Now that real tomatoes have returned to markets, little by little, it’s about time I shared my recipe for tomato pie. Though initially created only for looks to fulfill a photography assignment, and inspired by a less than attractive recipe with highly processed ingredients, it didn’t take much work to create something worthy of the fresh tomatoes that fill it.

Brightened up with additional herbs and garlic, subtle seasonings make a world of difference in banishing blandness, all while still allowing the tomato to take center stage. It’s the kind of recipe that’s so simple that only the best ingredients will do, because you taste each and every one of them. Don’t even dream of whipping this one up in the middle of January- A winter tomato is nowhere near as lovable.

Tomato Pie

2 Unbaked Classic Crusts (page 36 of Easy as Vegan Pie, or Your Favorite Recipe), 1 Lining an 9-Inch Pie Pan and 1 Unrolled

1 8-Ounce Package Vegan Cream Cheese
2 Cloves Garlic, Finely Minced
1/2 Teaspoon Lemon Zest
1/2 Teaspoon Dried Basil
3/4 Teaspoon Dried Parsley, Divided
1/4 Teaspoon Dried Oregano
1/2 Teaspoon Salt
1/4 Teaspoon Ground Black Pepper
3 Tablespoons Cornstarch, Divided
3 – 4 Firm, Slicing Tomatoes
3/4 – 1 Cup Vegan Mozzarella-Style Shreds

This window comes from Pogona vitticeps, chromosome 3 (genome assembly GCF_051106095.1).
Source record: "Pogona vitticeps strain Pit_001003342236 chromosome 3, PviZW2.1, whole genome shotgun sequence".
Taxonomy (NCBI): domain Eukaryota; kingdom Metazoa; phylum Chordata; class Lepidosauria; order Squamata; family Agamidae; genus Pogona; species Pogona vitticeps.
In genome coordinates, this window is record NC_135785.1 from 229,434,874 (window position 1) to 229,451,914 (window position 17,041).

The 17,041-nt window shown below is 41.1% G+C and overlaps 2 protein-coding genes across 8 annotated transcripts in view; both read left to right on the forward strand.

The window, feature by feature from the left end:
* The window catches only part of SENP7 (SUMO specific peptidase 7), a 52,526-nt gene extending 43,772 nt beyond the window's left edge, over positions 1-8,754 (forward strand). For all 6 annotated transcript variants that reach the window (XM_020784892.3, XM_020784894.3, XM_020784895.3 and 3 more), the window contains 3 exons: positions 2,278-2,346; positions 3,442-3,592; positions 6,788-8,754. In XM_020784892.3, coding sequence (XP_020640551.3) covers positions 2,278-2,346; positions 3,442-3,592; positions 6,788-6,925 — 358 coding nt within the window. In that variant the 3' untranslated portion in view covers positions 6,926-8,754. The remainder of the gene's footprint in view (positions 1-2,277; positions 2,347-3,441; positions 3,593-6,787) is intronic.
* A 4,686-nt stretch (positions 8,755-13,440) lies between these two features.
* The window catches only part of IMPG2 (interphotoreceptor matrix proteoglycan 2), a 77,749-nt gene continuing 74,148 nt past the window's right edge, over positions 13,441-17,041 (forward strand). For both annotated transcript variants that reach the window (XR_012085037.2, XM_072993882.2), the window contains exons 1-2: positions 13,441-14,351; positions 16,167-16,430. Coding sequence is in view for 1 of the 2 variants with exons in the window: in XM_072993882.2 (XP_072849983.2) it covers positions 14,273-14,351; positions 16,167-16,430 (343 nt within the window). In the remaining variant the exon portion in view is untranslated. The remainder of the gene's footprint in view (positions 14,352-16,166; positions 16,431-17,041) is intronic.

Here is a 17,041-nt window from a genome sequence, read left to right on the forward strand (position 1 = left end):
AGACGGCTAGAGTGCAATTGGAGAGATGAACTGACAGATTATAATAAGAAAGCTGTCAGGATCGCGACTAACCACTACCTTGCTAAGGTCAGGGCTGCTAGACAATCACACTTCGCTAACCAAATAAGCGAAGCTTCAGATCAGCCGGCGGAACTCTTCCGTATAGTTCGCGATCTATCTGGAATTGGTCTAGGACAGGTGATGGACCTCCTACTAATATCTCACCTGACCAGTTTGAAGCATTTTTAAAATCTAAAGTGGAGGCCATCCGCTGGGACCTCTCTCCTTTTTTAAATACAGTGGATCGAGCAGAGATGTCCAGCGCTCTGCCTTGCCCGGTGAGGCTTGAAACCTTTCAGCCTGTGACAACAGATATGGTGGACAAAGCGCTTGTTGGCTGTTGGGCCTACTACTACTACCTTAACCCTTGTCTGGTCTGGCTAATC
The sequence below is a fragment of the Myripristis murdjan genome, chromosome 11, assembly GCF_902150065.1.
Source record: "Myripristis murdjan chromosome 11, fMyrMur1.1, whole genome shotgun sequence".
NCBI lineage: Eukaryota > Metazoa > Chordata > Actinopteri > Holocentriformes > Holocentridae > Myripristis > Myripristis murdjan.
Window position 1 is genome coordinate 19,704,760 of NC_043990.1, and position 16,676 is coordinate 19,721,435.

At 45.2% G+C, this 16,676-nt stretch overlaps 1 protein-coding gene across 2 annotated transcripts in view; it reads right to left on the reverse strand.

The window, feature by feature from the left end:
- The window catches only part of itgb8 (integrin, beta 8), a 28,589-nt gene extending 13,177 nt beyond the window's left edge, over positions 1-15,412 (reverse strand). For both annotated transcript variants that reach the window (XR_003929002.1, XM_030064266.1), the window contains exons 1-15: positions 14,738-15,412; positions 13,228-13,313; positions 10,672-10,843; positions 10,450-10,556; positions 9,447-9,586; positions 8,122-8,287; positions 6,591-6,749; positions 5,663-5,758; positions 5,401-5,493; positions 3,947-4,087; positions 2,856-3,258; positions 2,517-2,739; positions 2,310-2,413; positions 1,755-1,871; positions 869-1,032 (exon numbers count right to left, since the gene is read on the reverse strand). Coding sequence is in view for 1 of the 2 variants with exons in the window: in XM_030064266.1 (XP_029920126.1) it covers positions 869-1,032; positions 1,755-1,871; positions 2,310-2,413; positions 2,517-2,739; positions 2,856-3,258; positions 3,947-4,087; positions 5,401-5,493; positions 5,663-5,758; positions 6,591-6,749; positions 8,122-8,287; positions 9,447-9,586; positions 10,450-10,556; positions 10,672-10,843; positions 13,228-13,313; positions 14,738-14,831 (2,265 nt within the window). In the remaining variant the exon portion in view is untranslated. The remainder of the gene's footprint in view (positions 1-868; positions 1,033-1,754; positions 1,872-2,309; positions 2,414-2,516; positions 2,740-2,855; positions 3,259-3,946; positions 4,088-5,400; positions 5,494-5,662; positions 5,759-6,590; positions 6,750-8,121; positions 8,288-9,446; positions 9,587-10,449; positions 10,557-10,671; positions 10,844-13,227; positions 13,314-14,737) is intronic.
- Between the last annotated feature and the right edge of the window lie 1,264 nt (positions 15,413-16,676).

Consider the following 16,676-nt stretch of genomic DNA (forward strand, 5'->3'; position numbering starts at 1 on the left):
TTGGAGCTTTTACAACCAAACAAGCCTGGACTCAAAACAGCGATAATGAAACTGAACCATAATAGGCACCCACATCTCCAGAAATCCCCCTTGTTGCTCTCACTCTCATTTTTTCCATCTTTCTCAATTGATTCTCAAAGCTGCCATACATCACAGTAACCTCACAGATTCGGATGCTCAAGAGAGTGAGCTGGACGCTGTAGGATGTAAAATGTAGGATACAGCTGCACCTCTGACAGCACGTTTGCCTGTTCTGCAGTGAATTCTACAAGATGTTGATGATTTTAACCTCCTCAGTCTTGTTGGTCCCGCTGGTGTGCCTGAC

Preheat your oven to 425 degrees.

Place the cream cheese in a large bowl and thoroughly mash in the garlic, zest, dried herbs, salt, and pepper. Stir until the cream cheese is smooth and all of the seasonings are well-distributed. Smear the mixture evenly across the bottom of your crust-lined pie pan, smoothing out the top as best you can. Sprinkle 2 tablespoons of the cornstarch over the exposed surface.

Slice your tomatoes to about an 1/8th inch in thickness, and remove the watery seeds. Arrange the slices over the cream cheese layer in concentric circles, overlapping and fitted together as closely as possible. Continue stacking them until they reach the brim of the pie pan. The final amount will depend on the size of your tomatoes and how seedy they are. Sprinkle the final tablespoon of cornstarch over the tomatoes, and then top evenly with your cheesy shreds.

Roll out the second piece of dough on a lightly floured surface to 1/8 inch thick. Use a sharp knife to cut a few vents in the center. Gently drape the dough over filling, and trim so that there’s still about 3/4-inch of dough overhanging the edge. Fold and roll the excess under the bottom crust, pressing the edge to seal it, and crimp decoratively as desired.

Tent with aluminum foil and bake for 25 minutes. Reduce the temperature to 350 degrees, uncover the pie so that it can brown, and bake for a final 25–35 minutes. Let cool for at least 20 minutes before digging in. The pie can be served at any temperature, but best when warm.

Makes 8 – 10 Servings

Printable Recipe